In the past, U.S. Citizenship and Immigration Services (USCIS) required only that applicants up to age 75 provide fingerprints (also called "biometrics") as part of applying for naturalized U.S. citizenship. The reason was, apparently, that obtaining a clear set of prints from someone of advanced age was difficult, and could lead to errors.
But the technology has been improved and updated since the original policy went into effect. Now, says USCIS in an announcement issued July 26, 2017, the agency is confident enough in the new technology that it will immediately begin requiring applicants of all ages to comply with the biometrics requirement when applying for naturalization.
(For now, at least, USCIS is not extending this requirement to any other sorts of applications for immigration benefits, such as green cards or asylum.)
The new requirement has already been incorporated into Chapter 2 of the USCIS Policy Manual. Nevertheless, the agency will be accepting public comments on this matter, so there is a chance that further changes or amendments could be made.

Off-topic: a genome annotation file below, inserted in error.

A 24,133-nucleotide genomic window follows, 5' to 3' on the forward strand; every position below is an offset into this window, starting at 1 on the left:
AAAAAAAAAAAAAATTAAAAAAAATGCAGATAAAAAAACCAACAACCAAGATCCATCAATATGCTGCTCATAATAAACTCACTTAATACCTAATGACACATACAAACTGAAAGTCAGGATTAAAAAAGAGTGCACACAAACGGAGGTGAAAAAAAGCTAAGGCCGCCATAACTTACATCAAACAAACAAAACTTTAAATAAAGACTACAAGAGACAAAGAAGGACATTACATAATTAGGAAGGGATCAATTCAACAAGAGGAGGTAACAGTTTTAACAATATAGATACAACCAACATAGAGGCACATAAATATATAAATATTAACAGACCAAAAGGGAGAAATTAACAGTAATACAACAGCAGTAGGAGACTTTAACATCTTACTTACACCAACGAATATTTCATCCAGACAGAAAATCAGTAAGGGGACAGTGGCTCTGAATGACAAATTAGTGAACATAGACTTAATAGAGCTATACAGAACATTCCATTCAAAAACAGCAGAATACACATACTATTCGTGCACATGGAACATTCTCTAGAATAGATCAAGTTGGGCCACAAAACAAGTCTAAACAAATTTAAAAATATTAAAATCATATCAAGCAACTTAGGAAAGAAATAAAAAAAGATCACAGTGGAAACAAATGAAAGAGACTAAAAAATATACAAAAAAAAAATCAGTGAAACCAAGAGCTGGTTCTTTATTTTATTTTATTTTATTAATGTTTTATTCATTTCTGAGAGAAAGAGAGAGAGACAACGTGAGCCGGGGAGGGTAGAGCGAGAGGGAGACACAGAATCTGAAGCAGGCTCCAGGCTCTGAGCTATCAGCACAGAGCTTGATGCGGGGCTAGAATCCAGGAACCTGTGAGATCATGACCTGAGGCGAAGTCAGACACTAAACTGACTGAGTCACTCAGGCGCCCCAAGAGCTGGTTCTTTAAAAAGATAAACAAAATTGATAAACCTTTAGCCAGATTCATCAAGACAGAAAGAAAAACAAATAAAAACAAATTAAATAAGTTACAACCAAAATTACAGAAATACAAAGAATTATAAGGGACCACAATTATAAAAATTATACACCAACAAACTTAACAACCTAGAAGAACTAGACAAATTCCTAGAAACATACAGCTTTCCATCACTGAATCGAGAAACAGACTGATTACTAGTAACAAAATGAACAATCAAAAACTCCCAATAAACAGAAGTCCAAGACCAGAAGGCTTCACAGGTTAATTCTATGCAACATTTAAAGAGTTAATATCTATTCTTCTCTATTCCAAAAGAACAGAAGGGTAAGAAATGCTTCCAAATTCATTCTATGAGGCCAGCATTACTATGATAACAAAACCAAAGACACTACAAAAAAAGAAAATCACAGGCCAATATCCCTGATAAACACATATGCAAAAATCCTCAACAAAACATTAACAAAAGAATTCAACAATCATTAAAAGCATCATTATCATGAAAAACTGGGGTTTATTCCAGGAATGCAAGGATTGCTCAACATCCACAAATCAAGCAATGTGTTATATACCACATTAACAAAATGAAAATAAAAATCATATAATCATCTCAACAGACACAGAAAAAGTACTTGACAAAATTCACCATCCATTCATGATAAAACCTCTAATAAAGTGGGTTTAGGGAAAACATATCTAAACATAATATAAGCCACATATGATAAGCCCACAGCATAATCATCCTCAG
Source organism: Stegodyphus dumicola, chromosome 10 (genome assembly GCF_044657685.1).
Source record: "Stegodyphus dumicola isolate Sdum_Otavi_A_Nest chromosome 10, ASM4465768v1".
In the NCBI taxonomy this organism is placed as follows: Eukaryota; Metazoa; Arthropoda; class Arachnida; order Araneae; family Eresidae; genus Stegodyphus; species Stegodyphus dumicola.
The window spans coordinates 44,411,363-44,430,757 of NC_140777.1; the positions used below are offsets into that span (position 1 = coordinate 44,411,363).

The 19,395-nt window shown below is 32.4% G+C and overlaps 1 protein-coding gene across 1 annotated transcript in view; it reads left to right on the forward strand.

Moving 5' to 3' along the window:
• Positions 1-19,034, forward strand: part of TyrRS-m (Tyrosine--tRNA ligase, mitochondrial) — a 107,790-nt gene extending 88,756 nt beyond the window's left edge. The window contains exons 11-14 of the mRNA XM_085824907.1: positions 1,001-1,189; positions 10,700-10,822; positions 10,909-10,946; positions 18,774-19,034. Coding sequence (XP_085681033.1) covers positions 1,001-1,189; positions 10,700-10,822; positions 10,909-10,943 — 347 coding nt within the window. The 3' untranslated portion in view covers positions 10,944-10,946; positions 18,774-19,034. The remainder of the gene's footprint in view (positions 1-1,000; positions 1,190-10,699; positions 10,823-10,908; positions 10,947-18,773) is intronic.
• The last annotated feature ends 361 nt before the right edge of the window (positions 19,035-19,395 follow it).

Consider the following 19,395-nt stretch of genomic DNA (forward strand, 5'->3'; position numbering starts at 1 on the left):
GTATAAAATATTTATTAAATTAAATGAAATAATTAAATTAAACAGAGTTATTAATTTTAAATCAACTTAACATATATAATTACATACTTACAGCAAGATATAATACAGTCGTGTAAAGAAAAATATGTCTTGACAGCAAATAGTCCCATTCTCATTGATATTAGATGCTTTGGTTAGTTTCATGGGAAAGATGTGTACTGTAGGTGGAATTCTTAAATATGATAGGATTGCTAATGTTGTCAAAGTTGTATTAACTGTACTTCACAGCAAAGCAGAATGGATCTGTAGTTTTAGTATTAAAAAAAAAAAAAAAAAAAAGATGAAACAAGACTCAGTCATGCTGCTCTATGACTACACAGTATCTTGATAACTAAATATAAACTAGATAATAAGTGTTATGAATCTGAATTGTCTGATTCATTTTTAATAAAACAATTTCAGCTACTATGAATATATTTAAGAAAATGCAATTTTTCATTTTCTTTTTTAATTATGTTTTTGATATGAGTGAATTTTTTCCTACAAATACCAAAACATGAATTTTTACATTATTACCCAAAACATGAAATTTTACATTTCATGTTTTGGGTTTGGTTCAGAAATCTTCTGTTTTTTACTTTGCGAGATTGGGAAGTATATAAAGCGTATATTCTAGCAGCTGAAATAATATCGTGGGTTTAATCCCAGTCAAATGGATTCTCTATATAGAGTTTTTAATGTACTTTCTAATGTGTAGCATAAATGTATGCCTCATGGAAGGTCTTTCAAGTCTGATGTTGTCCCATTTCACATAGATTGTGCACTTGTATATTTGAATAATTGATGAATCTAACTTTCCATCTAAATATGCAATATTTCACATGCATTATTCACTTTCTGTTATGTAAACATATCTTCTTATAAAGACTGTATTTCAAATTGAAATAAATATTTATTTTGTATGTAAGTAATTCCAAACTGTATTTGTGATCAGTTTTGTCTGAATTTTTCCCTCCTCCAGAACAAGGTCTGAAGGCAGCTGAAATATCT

In the meantime, if you are applying for naturalized citizenship, you can expect to have your fingerprints taken. This is ordinarily done by USCIS, at a facility called an Application Support Center or ASC (hopefully near where you live). (See "Where Do I Get Photos and Fingerprints Taken for My N-400 Citizenship Application?")
If you have some physical issue or disability that makes it difficult for you to provide fingerprints, USCIS should be willing to make special accommodations for you; and if all else fails, to waive (overlook) the fingerprint requirement entirely.